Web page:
Have you seen those who propose this erroneous principle dictating two sets of lashes for a person who wears shatnez, since there are two10 prohibitions? I have not seen them say such a thing, and they would consider it strange if anyone else did. But they somehow do not find it strange when they rule that one who eats a sheretz ha'aretz or sheretz ha'of receive two sets of lashes — once for the specific prohibition and once for the prohibition, "Do not make yourselves disgusting [by eating] any small creature that breeds." This is totally clear even to the deaf and dumb.

I will now go back and complete the discussion begun previously.11 If a living creature developed inside any type of seed or fruit, and then emerged to the surface, one who eats it receives one set of lashes even though it never touched the ground.12 This is because it is covered by a separate prohibition, as explained in the previous commandment [N178].

If this creature reached the ground and crawled (romas13) on it, one who ate it would receive two sets of lashes — one for "Do not defile your souls [by eating] any small creature that lives on land" [N178], and one for "Do not defile your souls [by eating] any small creature that lives on land" [N177].

If this creature was also capable of reproducing, one would receive three sets of lashes — two as mentioned above, and a third for, "Every small creature which breeds on land is repulsive to you. It may not be eaten." [N176].

If it was also able to fly, one would receive a fourth set of lashes because of the prohibition, "All flying insects are unclean to you. They may not be eaten" [N175]. If it could swim as well as fly — as we see many such species — one would receive a fifth set of lashes for the general prohibition which includes a sheretz hamayim, "Do not make yourselves disgusting [by eating] any small creature that breeds." If this same creature which developed [from inside the food] was also a bird, one would receive a sixth set of lashes, for,14 "These are the flying animals that you must avoid. Do not eat..." [N174].

Do not be surprised that a bird could develop from decayed fruit, since we often see birds develop from decaying matter which are larger than a hazelnut.15 You should also not find it strange that the same creature is considered a non-kosher bird and an insect (sheretz ha'of), since it can have the characteristics of a bird and also display the actions and characteristics of an insect. You see that all the early explanations16 include in the six sets of lashes the prohibitions of non-kosher fish [N173] and sheretz hamayim (water insects). This is reasonable and I don't disagree, since it is possible for a creature to be both a fish and a sheretz hamayim.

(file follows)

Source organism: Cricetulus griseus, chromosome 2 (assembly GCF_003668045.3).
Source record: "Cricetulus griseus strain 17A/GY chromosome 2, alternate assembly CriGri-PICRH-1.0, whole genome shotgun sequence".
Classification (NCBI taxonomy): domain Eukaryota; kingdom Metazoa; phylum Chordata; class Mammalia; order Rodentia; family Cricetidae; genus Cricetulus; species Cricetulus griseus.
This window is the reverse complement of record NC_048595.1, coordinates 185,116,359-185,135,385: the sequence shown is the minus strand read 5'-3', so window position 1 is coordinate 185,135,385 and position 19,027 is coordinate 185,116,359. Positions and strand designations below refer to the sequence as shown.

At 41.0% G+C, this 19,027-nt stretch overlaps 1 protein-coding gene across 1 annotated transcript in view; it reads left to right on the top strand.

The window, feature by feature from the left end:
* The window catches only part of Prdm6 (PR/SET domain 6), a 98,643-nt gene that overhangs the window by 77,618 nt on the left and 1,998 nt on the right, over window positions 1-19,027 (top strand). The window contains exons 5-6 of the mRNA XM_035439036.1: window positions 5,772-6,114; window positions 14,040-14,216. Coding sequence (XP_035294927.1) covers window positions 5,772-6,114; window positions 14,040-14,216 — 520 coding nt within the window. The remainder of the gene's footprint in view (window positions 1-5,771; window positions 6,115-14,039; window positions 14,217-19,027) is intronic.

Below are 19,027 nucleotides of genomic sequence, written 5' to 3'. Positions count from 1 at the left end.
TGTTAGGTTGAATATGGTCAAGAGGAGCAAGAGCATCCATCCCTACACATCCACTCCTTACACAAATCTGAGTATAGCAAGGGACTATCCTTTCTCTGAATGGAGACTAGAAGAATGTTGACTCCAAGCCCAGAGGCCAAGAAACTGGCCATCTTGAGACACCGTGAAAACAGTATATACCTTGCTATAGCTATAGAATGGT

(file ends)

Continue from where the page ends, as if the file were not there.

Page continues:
Similarly, the same creature can be both a bird and a sheretz ha'of. This is the potisa, which is a bird, a sheretz ha'of, a sheretz ha'aretz, and a sheretz hamayim, and one therefore receives four sets of lashes for eating one. The n'mala referred to is one which flies, develops from decaying fruit, and doesn't reproduce. For eating it one receives lashes for an insect which came from food [N178], was shoretz on land [N176], was romeis on land [N177], a sheretz ha'of, and a sheretz hamayim. The tzira, which also develops from decayed matter,17 has the additional quality of being both a bird and a sheretz ha'of.

The development of a tzira or n'mala or other flying or crawling creature from decayed matter or from inside fruit only seems impossible to the uneducated, who are ignorant in natural science.18 They think it impossible for anything to come into existence except through male-female reproduction, since they see that this is so in the majority of cases.

Remember these principles and understand this subject well, since19 "Everything is explained in the proper way." I've explained the ways in which to determine that eating one type of creature is punishable by a certain number of sets of lashes, and another type by a lesser number.

It can be understood from the previous quotes that one if eats an entire creature we do not investigate its size and require a kezayis. Even eating a ba'utz20 is punishable by three sets of lashes — for sheretz hashoretz [N176], romeis [N177], and sheretz ha'of [N175].

Our Sages also said,21 "One who holds himself in from defecating transgresses the prohibition, 'Do not make yourselves disgusting.' " Similarly, "One who drinks water from a karna d'umna — which is a vessel used for bloodletting — transgresses the prohibition, 'Do not make yourselves disgusting.' " The same applies for eating filth or disgusting things or drinking anything repulsive which most people find revolting — they are all prohibited. One does not receive lashes for them, however, since the plain meaning of the verse refers to insects. One is administered makos mardus.22

From everything explained above about this verse, "Do not make yourselves disgusting," we see that it comes to prohibit only the a sheretz hamayim, which is not covered by any other prohibition. You should understand this well.